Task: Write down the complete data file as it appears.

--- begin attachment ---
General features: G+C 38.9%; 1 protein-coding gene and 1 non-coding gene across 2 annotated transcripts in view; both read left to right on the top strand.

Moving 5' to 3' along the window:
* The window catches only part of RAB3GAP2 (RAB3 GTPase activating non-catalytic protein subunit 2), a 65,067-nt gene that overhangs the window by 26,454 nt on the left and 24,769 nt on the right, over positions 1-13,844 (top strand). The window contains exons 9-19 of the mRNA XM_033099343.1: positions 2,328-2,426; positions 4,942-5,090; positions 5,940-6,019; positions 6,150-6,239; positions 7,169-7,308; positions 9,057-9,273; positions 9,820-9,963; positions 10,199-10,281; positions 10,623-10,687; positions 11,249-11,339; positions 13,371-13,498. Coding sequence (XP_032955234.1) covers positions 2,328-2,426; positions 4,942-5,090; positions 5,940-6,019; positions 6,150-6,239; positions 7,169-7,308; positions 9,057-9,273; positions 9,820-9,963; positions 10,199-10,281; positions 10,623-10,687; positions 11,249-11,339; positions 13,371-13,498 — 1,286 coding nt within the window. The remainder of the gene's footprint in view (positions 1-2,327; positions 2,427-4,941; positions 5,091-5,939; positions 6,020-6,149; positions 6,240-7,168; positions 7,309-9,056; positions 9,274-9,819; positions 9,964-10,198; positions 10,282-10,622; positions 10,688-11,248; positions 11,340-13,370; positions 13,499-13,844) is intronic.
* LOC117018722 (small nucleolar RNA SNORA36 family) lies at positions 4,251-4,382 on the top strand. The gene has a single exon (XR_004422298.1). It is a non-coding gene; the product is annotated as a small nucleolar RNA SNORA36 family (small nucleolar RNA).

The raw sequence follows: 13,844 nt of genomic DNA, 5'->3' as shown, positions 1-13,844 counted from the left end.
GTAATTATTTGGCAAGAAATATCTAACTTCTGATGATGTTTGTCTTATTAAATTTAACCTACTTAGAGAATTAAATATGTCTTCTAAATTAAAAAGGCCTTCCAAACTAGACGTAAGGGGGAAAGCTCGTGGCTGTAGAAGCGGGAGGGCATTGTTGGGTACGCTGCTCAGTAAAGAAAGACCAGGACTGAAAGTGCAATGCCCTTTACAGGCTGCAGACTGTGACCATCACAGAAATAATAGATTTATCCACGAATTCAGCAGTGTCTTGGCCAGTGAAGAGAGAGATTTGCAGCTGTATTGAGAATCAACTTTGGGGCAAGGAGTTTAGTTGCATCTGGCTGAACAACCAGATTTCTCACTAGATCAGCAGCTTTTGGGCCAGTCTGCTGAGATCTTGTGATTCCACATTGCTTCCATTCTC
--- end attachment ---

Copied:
General features: G+C 38.9%; 1 protein-coding gene and 1 non-coding gene across 2 annotated transcripts in view; both read left to right on the top strand.

Moving 5' to 3' along the window:
* The window catches only part of RAB3GAP2 (RAB3 GTPase activating non-catalytic protein subunit 2), a 65,067-nt gene that overhangs the window by 26,454 nt on the left and 24,769 nt on the right, over positions 1-13,844 (top strand). The window contains exons 9-19 of the mRNA XM_033099343.1: positions 2,328-2,426; positions 4,942-5,090; positions 5,940-6,019; positions 6,150-6,239; positions 7,169-7,308; positions 9,057-9,273; positions 9,820-9,963; positions 10,199-10,281; positions 10,623-10,687; positions 11,249-11,339; positions 13,371-13,498. Coding sequence (XP_032955234.1) covers positions 2,328-2,426; positions 4,942-5,090; positions 5,940-6,019; positions 6,150-6,239; positions 7,169-7,308; positions 9,057-9,273; positions 9,820-9,963; positions 10,199-10,281; positions 10,623-10,687; positions 11,249-11,339; positions 13,371-13,498 — 1,286 coding nt within the window. The remainder of the gene's footprint in view (positions 1-2,327; positions 2,427-4,941; positions 5,091-5,939; positions 6,020-6,149; positions 6,240-7,168; positions 7,309-9,056; positions 9,274-9,819; positions 9,964-10,198; positions 10,282-10,622; positions 10,688-11,248; positions 11,340-13,370; positions 13,499-13,844) is intronic.
* LOC117018722 (small nucleolar RNA SNORA36 family) lies at positions 4,251-4,382 on the top strand. The gene has a single exon (XR_004422298.1). It is a non-coding gene; the product is annotated as a small nucleolar RNA SNORA36 family (small nucleolar RNA).

The raw sequence follows: 13,844 nt of genomic DNA, 5'->3' as shown, positions 1-13,844 counted from the left end.
GTAATTATTTGGCAAGAAATATCTAACTTCTGATGATGTTTGTCTTATTAAATTTAACCTACTTAGAGAATTAAATATGTCTTCTAAATTAAAAAGGCCTTCCAAACTAGACGTAAGGGGGAAAGCTCGTGGCTGTAGAAGCGGGAGGGCATTGTTGGGTACGCTGCTCAGTAAAGAAAGACCAGGACTGAAAGTGCAATGCCCTTTACAGGCTGCAGACTGTGACCATCACAGAAATAATAGATTTATCCACGAATTCAGCAGTGTCTTGGCCAGTGAAGAGAGAGATTTGCAGCTGTATTGAGAATCAACTTTGGGGCAAGGAGTTTAGTTGCATCTGGCTGAACAACCAGATTTCTCACTAGATCAGCAGCTTTTGGGCCAGTCTGCTGAGATCTTGTGATTCCACATTGCTTCCATTCTC